953 F2d 1098 United States v. Galvan

953 F.2d 1098

UNITED STATES of America, Appellee,
Jesus Jaime GALVAN a/k/a Jesus Vasquez, Appellant.

No. 91-1239.

United States Court of Appeals,
Eighth Circuit.

Submitted June 12, 1991.
Decided Jan. 14, 1992.

Charles E. Atwell, Kansas City, Mo., argued, for appellant.

Thomas Henry Newton, Kansas City, Mo., argued, for appellee.

Before JOHN R. GIBSON, Circuit Judge, ROSS, Senior Circuit Judge, and LOKEN, Circuit Judge.

JOHN R. GIBSON, Circuit Judge.

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Once again, we are called on to determine the legality of an airport search. A drug enforcement agent's search led to the discovery of cocaine and marijuana inside a suitcase Jesus Jaime Galvan brought to Kansas City on a plane arriving from Las Vegas, Nevada. The district court1 denied Galvan's motion to suppress this evidence, ruling that Galvan consented to the search of his suitcase. Galvan entered a conditional plea of guilty to the charge of possessing with intent to distribute cocaine in violation of 21 U.S.C. § 841(a)(1) and (b)(1)(B) (1988). On appeal, Galvan argues that the district court erred in denying his motion to suppress because he did not freely and voluntarily consent to the search of his suitcase. Galvan further claims that his initial conversation with the agent waws a Terry stop2 for which the agent lacked the requisite reasonable and articulable suspicion. Alternatively, Galvan argues that if the initial encounter was consensual, it escalated into an unjustified Terry stop. Galvan also strongly attacks the drug agent's credibility. We conclude that the conversation and search of the luggage were consensual, and the district court did not clearly err in so holding. We affirm the conviction.


After Galvan was indicted, he filed a motion to suppress. Galvan's testimony at the suppression hearing conflicted sharply with that of special agent Carl Hicks of the Drug Enforcement Administration. We will recite the findings of fact of the magistrate judge to whom the suppression hearing was referred for a report and recommendation.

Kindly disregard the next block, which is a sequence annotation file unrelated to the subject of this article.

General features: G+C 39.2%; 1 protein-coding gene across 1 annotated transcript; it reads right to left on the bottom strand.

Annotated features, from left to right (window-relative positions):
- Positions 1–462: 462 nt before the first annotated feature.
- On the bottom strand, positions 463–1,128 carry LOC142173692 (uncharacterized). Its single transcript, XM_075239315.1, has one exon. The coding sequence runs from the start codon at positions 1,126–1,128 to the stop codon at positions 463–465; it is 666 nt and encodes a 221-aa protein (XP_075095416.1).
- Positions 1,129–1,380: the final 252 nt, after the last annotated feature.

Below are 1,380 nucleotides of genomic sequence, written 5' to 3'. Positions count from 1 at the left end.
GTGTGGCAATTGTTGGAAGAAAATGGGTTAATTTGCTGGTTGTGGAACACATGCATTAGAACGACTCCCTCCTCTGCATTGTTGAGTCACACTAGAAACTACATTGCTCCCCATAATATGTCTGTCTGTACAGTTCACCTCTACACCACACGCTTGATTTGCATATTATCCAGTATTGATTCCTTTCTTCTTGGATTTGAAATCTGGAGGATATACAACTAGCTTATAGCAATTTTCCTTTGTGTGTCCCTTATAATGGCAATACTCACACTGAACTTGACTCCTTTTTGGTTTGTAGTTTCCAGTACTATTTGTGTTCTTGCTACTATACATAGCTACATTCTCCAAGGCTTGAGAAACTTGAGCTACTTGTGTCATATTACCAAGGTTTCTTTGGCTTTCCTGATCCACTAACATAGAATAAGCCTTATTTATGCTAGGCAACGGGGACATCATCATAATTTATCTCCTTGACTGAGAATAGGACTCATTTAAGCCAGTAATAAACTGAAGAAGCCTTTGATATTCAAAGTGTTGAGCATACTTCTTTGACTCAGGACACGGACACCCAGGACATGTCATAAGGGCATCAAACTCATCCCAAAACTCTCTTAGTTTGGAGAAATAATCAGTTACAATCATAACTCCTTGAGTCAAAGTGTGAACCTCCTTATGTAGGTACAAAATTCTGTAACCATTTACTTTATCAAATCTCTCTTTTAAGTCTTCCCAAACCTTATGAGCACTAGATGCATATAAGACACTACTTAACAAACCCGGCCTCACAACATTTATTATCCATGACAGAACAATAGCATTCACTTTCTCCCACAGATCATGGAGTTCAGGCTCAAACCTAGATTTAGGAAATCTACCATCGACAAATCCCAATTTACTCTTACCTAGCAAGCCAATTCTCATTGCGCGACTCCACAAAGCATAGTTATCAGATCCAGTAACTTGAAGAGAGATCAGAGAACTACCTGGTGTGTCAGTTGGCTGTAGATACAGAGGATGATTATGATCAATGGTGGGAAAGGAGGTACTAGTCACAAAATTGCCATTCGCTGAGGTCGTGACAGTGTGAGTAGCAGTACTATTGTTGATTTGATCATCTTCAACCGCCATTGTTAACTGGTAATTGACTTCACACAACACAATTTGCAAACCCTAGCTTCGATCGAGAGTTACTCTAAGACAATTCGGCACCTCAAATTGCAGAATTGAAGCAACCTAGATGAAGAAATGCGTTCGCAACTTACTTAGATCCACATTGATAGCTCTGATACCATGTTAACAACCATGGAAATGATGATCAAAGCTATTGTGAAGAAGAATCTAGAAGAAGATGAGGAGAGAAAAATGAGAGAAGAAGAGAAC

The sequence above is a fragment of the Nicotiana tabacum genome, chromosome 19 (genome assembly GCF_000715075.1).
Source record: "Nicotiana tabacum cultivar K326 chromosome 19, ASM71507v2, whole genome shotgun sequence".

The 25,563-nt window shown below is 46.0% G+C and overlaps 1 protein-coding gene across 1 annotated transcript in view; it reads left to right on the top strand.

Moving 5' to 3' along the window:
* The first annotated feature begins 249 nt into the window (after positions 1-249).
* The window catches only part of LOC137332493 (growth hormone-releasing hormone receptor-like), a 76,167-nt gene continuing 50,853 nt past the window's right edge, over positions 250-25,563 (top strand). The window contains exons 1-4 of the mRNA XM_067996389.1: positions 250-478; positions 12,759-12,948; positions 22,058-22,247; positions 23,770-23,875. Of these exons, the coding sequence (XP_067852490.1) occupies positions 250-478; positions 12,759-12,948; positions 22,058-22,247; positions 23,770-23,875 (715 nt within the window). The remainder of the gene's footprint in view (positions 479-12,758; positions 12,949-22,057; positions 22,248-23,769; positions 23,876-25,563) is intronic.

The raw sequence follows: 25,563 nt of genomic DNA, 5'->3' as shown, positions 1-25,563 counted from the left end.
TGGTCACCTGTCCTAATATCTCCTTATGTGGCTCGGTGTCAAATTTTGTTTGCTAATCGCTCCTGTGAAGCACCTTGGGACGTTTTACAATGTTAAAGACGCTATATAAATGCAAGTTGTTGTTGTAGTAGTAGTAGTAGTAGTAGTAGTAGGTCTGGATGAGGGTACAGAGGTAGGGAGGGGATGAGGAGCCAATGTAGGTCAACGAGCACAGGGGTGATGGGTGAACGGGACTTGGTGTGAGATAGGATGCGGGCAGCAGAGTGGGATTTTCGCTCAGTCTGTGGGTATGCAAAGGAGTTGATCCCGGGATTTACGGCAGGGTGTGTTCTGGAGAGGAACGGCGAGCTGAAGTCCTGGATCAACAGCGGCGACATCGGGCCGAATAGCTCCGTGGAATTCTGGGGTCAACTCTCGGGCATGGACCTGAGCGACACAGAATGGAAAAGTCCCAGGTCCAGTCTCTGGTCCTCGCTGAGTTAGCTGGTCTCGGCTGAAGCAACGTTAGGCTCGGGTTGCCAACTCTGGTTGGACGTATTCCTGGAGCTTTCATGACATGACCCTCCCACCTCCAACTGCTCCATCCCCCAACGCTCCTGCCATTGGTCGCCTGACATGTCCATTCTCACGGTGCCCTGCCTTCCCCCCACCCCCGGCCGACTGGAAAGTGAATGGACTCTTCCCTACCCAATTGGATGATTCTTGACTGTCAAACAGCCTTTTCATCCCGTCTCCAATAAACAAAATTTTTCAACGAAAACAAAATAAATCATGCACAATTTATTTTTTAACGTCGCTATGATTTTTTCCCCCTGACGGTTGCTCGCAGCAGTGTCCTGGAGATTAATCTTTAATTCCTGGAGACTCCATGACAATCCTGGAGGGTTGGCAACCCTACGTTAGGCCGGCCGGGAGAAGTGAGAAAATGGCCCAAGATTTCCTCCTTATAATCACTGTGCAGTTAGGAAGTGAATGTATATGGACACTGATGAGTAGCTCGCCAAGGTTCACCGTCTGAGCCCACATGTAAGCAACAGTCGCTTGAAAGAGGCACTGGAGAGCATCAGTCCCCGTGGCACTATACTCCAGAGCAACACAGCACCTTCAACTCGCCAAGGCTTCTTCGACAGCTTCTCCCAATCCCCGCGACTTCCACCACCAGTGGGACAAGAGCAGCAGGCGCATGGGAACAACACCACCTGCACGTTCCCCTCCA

On January 16, 1990, Agent Hicks was watching passengers arrive on America West Flight 359 from Las Vegas because he knew that America West passengers leaving California would typically fly into either Phoenix or Las Vegas and then continue on to Kansas City. He had made ten to fifteen narcotics related arrests from Flight 359 in a four-month period. Hicks noticed a Latin male travelling alone and carrying a black travel bag get off the plane, but paid no attention to him until the man went to the baggage claim area. Hicks saw Galvan walk to the baggage claim area and stand alone, staring directly at the baggage carousel and not shifting his gaze. Hicks continued to watch him and finally walked to Galvan's side, stood about 10 feet away from him, and stared directly at Galvan, trying to get a reaction from Galvan. Galvan did not return Hicks' gaze and continued to stare at the baggage claim carousel. Hicks testified that as bags were coming up the ramp on to the carousel, a gray Samsonite suitcase made a huge thud as it hit the side of the carousel, shaking the entire carousel and attracting the attention of everyone in the terminal. The suitcase went around the carousel to Galvan, who picked it up and walked out of the terminal.